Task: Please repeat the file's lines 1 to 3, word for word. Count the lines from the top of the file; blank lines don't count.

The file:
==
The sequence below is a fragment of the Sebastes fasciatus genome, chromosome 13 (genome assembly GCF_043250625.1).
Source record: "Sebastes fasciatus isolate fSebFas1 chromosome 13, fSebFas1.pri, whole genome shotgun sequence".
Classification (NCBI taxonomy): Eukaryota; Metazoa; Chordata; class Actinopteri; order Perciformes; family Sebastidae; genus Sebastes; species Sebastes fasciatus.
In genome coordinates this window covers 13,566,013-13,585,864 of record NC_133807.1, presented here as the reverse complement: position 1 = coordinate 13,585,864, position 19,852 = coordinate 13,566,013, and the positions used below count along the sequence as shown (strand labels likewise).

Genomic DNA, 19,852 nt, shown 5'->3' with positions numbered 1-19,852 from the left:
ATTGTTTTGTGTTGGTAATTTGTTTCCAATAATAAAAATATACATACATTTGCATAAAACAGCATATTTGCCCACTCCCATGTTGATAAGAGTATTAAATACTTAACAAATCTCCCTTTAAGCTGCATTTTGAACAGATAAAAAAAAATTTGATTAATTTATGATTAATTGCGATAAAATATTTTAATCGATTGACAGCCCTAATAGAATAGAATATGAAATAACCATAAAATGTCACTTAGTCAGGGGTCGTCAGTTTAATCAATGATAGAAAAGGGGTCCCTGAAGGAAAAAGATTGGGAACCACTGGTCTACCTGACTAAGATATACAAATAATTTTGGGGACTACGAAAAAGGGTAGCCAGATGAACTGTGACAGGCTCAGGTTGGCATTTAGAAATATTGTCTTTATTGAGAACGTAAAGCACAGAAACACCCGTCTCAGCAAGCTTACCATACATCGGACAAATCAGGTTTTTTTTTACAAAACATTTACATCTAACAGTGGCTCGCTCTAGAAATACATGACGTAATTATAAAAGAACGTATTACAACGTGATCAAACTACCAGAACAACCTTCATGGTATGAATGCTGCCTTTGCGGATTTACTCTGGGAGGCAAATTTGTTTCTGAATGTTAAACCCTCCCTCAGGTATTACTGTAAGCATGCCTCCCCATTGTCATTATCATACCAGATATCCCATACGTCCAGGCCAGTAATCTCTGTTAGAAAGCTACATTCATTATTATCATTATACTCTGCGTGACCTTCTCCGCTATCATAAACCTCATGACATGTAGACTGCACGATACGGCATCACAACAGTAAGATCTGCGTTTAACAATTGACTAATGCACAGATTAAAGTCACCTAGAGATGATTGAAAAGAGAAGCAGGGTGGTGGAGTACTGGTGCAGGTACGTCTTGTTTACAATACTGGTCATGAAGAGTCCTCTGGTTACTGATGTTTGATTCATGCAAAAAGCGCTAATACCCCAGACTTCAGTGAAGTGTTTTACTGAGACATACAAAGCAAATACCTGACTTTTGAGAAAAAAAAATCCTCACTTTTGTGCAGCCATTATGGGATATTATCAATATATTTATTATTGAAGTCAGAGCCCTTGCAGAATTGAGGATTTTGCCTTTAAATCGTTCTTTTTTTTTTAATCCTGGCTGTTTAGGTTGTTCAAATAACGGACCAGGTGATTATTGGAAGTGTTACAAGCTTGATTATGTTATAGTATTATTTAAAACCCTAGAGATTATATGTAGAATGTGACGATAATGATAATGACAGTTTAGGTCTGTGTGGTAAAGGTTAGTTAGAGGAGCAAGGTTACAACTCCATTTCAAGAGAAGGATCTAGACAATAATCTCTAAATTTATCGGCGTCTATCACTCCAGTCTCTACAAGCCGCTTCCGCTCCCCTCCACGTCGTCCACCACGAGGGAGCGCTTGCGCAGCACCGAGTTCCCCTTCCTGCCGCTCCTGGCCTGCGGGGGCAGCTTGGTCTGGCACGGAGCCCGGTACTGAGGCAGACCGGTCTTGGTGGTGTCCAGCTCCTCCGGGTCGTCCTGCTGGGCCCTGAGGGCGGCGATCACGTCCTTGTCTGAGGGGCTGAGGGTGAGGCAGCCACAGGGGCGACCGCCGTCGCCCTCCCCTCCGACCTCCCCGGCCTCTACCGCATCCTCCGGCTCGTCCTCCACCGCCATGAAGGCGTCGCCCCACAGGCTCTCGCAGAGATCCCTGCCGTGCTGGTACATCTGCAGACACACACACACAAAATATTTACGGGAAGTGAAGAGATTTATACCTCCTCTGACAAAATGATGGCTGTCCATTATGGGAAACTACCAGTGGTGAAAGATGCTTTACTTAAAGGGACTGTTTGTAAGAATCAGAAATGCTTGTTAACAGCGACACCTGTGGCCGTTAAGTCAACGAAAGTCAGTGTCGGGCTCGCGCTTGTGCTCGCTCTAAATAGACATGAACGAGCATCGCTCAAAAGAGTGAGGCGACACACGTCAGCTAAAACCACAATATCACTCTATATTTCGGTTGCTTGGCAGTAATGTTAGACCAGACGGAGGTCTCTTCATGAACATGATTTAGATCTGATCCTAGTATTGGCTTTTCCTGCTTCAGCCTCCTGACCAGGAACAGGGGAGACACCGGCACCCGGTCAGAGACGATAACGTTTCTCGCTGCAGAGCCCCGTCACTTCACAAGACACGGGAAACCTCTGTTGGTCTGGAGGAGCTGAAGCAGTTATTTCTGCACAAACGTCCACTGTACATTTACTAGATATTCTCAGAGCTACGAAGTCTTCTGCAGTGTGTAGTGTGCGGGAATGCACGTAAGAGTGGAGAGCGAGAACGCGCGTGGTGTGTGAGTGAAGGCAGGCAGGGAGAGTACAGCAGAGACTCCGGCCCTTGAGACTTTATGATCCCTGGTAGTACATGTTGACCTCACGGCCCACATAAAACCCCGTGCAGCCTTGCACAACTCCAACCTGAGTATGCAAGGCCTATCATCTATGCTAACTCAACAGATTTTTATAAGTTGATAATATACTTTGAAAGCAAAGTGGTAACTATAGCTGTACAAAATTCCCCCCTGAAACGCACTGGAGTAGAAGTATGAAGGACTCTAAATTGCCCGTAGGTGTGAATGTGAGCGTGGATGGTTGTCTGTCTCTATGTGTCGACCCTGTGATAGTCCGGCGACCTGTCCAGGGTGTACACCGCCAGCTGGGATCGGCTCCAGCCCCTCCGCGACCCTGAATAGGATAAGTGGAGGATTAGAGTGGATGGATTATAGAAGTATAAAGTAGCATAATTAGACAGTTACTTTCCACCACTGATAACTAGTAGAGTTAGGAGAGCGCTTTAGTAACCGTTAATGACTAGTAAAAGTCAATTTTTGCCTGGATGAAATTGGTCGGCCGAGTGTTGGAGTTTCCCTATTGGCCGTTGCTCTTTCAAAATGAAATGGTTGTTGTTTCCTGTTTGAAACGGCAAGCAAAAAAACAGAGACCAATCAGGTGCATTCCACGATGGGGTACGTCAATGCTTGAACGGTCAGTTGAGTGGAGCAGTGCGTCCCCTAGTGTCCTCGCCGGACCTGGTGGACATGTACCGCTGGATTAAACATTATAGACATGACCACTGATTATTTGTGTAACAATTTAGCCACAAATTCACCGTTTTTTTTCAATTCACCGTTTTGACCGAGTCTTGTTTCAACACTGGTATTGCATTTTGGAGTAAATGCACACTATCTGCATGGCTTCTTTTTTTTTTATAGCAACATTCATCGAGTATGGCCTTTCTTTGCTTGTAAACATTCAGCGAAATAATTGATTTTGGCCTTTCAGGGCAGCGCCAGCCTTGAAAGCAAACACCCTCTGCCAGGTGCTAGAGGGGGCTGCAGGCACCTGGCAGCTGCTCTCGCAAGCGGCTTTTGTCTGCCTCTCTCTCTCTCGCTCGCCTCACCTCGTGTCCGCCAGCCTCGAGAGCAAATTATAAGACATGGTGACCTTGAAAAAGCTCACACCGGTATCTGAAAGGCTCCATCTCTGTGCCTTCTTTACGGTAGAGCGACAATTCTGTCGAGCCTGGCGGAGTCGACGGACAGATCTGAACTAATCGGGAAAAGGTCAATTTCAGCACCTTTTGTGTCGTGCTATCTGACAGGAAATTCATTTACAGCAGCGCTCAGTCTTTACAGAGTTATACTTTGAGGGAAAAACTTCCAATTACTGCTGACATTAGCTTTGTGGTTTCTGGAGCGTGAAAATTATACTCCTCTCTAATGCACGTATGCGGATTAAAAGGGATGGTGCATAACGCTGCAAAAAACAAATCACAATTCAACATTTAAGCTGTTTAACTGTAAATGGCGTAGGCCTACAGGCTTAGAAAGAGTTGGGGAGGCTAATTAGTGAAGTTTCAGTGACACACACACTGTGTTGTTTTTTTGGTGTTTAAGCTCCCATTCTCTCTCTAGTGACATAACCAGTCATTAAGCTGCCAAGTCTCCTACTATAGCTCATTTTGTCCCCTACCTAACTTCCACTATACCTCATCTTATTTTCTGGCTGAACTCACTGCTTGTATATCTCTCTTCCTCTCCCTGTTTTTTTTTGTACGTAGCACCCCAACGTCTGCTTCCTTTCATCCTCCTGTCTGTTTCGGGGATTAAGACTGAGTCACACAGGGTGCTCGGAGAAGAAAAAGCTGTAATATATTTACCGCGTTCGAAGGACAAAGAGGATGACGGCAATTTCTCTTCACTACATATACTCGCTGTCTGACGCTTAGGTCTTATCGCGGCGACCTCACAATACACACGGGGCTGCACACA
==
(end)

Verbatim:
The sequence below is a fragment of the Sebastes fasciatus genome, chromosome 13 (genome assembly GCF_043250625.1).
Source record: "Sebastes fasciatus isolate fSebFas1 chromosome 13, fSebFas1.pri, whole genome shotgun sequence".
Classification (NCBI taxonomy): Eukaryota; Metazoa; Chordata; class Actinopteri; order Perciformes; family Sebastidae; genus Sebastes; species Sebastes fasciatus.